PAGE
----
Last year, the United States Federal Trade Commission (FTC) released a report that studied 300 weight loss ads and found that 40 percent of them made at least one false representation and 55 percent of them had at least one unsubstantiated claim.
The FTC noted that testimonials and before-and-after photos were commonly used in the ads but "rarely portrayed realistic weight loss."
The FTC report stated, "False or misleading claims are common in weight-loss advertising, and based on our comparison of 1992 magazine ads with magazine ads for 2001, the number of products and the amount of advertising, much of it deceptive, appears to have increased dramatically over the last decade."
The ads that were studied were found not just in TV infomercials and cheap tabloids but also in reliable mainstream newspapers and magazines.
The FTC said that lack of media screening in accepting ads for weight loss gives the products credibility and makes it harder for the public to discern what is true and what is not.
An ordinary person believes that if a trustworthy newspaper or magazine is allowing the ad to be printed, then the claims must be true. Unfortunately, this is not always so.
In the FTC press release, chairman Timothy J. Muris said, "We have known for some time now that there is a serious problem with weight-loss product advertising. This report demonstrates the extent of that problem."
He also said, "Reputable marketers continue to take care to avoid false and misleading claims, but it appears that too many unscrupulous marketers are making false claims promising dramatic and effortless weight loss to sell their products.
"It is not fair to consumers; it is not fair to legitimate businesses, it is illegal, and it will not be tolerated."
Those are fighting words, and while I don't mean to put down the valiant efforts of the FTC to rid the market of unethical advertising practices, the reality is that the FTC has its hands full trying to go after companies making false health and fitness claims because no matter how many they close down, two or three more spring up in place.
The only way for the public to be protected is through education. Consumers who are wise to the deceptive practices of weight-loss ads will hopefully have enough discernment to recognize a fake when they see one.
Here are some of the ways advertisers can mislead you with before-and-after photos:
The crudest method is using two different people – a fat out-of-shape person for the "before" and a slim fit person for the "after."
A short, stocky person cannot look like a tall, willowy fashion model even if he or she loses weight and gets fit. These are two completely different body types. But since many consumers are not educated enough or realistic enough to realize that no amount of exercise, diet, or taking of a weight-loss product will change their body to look like that of someone else, there will always be people who will fall for this old trick.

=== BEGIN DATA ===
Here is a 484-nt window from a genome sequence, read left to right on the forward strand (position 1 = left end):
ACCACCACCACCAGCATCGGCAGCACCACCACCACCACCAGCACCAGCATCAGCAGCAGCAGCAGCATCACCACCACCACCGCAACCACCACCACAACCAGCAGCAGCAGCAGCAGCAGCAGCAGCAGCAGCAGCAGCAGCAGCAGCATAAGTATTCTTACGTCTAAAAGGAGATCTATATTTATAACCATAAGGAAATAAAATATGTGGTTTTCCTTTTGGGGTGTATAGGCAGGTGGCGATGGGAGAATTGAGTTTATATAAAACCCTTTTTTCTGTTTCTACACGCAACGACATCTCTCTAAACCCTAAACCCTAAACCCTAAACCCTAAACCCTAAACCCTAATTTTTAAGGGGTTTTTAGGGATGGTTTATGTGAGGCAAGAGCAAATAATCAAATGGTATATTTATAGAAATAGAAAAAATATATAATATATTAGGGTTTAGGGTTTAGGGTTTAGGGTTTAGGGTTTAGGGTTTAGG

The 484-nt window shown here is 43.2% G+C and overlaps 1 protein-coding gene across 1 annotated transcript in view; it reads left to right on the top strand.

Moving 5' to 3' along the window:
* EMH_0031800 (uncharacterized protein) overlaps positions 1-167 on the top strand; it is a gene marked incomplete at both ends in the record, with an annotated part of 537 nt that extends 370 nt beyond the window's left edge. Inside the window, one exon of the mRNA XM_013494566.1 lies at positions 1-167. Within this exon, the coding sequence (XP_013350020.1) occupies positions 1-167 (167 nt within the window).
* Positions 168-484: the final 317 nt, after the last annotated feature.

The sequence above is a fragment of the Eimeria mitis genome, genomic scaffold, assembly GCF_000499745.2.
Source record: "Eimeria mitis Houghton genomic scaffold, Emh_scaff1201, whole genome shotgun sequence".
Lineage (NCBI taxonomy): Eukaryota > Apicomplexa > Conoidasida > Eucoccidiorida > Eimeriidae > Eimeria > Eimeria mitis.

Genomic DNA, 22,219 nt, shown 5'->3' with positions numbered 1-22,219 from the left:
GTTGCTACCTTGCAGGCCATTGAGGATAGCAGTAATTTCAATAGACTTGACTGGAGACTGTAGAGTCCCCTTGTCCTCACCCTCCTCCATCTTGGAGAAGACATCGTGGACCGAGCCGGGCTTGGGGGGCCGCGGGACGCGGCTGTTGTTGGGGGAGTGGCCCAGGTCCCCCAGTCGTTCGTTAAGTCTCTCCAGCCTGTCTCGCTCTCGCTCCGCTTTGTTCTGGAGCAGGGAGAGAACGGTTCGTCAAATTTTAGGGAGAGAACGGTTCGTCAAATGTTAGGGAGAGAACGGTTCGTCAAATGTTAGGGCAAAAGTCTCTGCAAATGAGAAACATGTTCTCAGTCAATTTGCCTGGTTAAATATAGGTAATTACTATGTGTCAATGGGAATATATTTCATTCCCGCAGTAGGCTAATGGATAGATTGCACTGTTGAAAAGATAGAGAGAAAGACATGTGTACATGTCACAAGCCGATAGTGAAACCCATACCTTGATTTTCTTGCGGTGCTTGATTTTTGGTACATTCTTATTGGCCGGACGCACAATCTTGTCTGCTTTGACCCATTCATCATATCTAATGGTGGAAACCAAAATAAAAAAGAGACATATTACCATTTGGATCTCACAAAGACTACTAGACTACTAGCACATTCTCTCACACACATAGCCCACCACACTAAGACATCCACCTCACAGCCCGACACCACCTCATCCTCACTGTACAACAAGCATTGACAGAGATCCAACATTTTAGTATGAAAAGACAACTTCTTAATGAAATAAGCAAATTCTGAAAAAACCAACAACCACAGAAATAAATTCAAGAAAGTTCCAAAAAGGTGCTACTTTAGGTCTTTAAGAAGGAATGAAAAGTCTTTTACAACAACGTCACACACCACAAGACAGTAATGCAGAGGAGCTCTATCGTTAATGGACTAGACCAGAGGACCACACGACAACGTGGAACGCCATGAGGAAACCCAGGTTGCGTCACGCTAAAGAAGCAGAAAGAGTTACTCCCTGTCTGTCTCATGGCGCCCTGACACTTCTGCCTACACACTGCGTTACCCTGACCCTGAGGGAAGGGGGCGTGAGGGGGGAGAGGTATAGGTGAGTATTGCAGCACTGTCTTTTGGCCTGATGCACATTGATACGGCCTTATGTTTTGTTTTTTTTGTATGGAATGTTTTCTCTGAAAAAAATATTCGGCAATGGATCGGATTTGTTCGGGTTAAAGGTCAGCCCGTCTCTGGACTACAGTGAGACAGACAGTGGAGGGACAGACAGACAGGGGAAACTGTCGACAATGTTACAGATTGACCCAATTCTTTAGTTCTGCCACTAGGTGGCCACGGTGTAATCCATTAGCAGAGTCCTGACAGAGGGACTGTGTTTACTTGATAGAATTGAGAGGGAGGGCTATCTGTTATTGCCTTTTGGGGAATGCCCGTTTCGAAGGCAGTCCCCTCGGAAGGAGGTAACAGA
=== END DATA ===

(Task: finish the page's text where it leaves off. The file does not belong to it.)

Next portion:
Remember that you can become a better-looking and better-functioning version of yourself but you cannot become someone else.
Other methods use the same person for the before and after pictures but twist the truth.
One ploy is claiming the results were achieved in a much shorter period of time than how it really happened. For example, the ad might say, "You can have rock-hard abs in just three weeks" when the truth is it took the person in the pictures years to achieve that look. Additionally, the person may not even have used the product but has allowed his or her picture to be used (for a generous fee, of course) to imply that.
It is much easier to make a fit body look unfit than to do it the other way around. So, a common practice is to pay a fit person to gain weight (imagine being paid to eat all the pizza and ice cream you want), wait for a couple of weeks, then take a picture and use that photograph as the "before." Then wait again as the person gets back in shape and take the "after" picture.
Let us not forget the power of photo editing, photoshop and retouching. These digital enhancements can instantly change a reality and give you the illusion of powerful and beautiful results - a facade - no 'true' hard work required!
The bottom line; be smart and remember always that it is a "caveat emptor" or "buyer beware" market when it comes to weight-loss and muscle-gaining supplements.
Source: Tina Juan - a certified fitness professional by the American Council on Exercise and the American College of Sports Medicine. She teaches group exercise, strength training, Pilates, and yoga. She co-founded and developed the Association of Fitness Professionals of the Philippines (now called Fitness Philippines Network), a 16-year old non-profit organization devoted to continuing education for fitness professionals.